This little detail didn’t appear in the book’s manuscript, but the dusty gravel road bending among green trees that the Harrison family lives beside is called “Harrison Lane” after them. It was actually named by the county because they’re almost the only house on that road and when every road had to be named something (to keep things in order) they asked Mr. Harrison “What’s your last name?” He said “Harrison” so they named the little gravel byway after him.
A small point like this can give you an idea of how long the Harrisons have been around, in a fixed way, in one place. A very long time. And they are well-respected within the community—in a way—although people do think they’re kind of odd. People in small towns can be very narrow-minded, you know. There is something quietly lovely about their home and the girls, who’ve always lived this way, don’t know how nice and cozy their lives might look to other people.
Anybody in their right minds would view the Harrisons as people you’d want to know. They have a great home life, a great home, a great religious faith, and a great loyalty to each other. Anyone who tries to bother them (like the polygamists who appeared in an intermediate draft of the book) are very mistaken about what this family represents. That's why this area was originally presented as very amusing, because it never occurred to me anyone could be bothered by it. The concept of such people trying to take advantage of the Harrison girls is categorically funny to anyone who perceives what the story is really about. But after I received feedback from several people that they took it quite seriously, I felt it was being misunderstood and removed it as a distraction. Meanwhile, our protagonists return to being the Harrisons of Harrison Lane, which is what they would have done in any case whether this area was included or not.
You don't run into people like the Harrisons very often. They truly are unusual, but that’s not always a bad thing.
And there will be more updates.
One of the most memorable moments, I think for anyone who’s read Ryan and Essie, is when Tarvelas dies. She is connected to a mirror and when Ryan pulls it out, she dies by the end of the book. Everyone is very upset by this, especially since both Ryan and Essie have come to admire her. But in a place shrouded in secrecy, to which they have just come as visitors, there must have been a lot leading up to this.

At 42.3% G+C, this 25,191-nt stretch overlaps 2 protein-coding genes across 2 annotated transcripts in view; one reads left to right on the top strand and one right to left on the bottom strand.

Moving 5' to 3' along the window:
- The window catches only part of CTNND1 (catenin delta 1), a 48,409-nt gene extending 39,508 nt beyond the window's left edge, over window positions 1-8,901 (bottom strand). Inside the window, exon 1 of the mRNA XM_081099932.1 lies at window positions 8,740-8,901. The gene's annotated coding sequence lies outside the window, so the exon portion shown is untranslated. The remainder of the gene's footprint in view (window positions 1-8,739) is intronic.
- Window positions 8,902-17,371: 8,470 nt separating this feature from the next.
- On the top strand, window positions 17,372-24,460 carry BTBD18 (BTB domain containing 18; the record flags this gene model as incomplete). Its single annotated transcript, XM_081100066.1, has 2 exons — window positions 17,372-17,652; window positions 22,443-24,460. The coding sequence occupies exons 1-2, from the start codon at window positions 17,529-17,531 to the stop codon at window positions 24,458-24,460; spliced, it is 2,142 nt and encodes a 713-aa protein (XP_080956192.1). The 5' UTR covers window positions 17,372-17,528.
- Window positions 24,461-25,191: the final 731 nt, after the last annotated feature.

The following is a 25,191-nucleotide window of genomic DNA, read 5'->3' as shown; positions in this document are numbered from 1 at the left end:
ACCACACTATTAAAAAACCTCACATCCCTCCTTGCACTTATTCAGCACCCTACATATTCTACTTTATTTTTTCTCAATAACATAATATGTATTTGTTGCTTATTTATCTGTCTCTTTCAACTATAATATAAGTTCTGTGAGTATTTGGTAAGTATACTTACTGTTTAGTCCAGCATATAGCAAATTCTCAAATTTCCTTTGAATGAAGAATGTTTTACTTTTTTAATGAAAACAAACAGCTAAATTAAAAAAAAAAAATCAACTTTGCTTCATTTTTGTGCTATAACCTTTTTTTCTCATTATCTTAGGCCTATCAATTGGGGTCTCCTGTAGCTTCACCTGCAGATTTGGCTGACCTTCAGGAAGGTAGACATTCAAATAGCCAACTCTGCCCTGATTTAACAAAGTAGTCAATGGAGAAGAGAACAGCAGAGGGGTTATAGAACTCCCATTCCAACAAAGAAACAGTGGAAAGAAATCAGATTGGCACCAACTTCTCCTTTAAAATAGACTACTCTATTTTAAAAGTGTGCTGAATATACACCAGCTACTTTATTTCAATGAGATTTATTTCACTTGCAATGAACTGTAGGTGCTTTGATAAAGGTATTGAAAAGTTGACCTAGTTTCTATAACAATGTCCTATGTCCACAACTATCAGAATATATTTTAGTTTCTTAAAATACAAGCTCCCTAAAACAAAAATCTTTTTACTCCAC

Why her? Why not someone else? What does this relationship with the Mirror really mean?
Tarvelas explains it as essentially a power like God, who speaks to the people of Caricanus through the Mirrors and has chosen her as a voice because the Mirror is in danger. But she doesn’t seem at all surprised when she dies. In fact, at all times she has an odd smile on her face as if she accepts it. Amid all the underlying things buried in Ryan and Essie is the potential idea that Tarvelas isn’t actually good. Maybe she’s not completely bad, but we mostly see her through Ryan’s eyes and he makes no effort to know more about her.
It’s not even sure that she’s as young as she looks. What if she’s actually old and made some mistakes in her past that mean she has to die now? And if so, what mistakes would these have been? Maybe an interaction with one of the other characters? It doesn’t seem threatening to anyone else, but it is a tipoff that while Ryan and Essie is a simple story, its characters are anything but.
And there will be more updates.
Pleasant Fiction in an Age of Noise
I write peaceful stories with happy endings. When I started writing, I wanted to write the kind of books I like to read. I wanted them to be upbeat and friendly books that make you feel like you're being whisked off on an adventure with friends. And there's also a purposefulness in that because many stories already written miss out on a great deal of what people experience every day.
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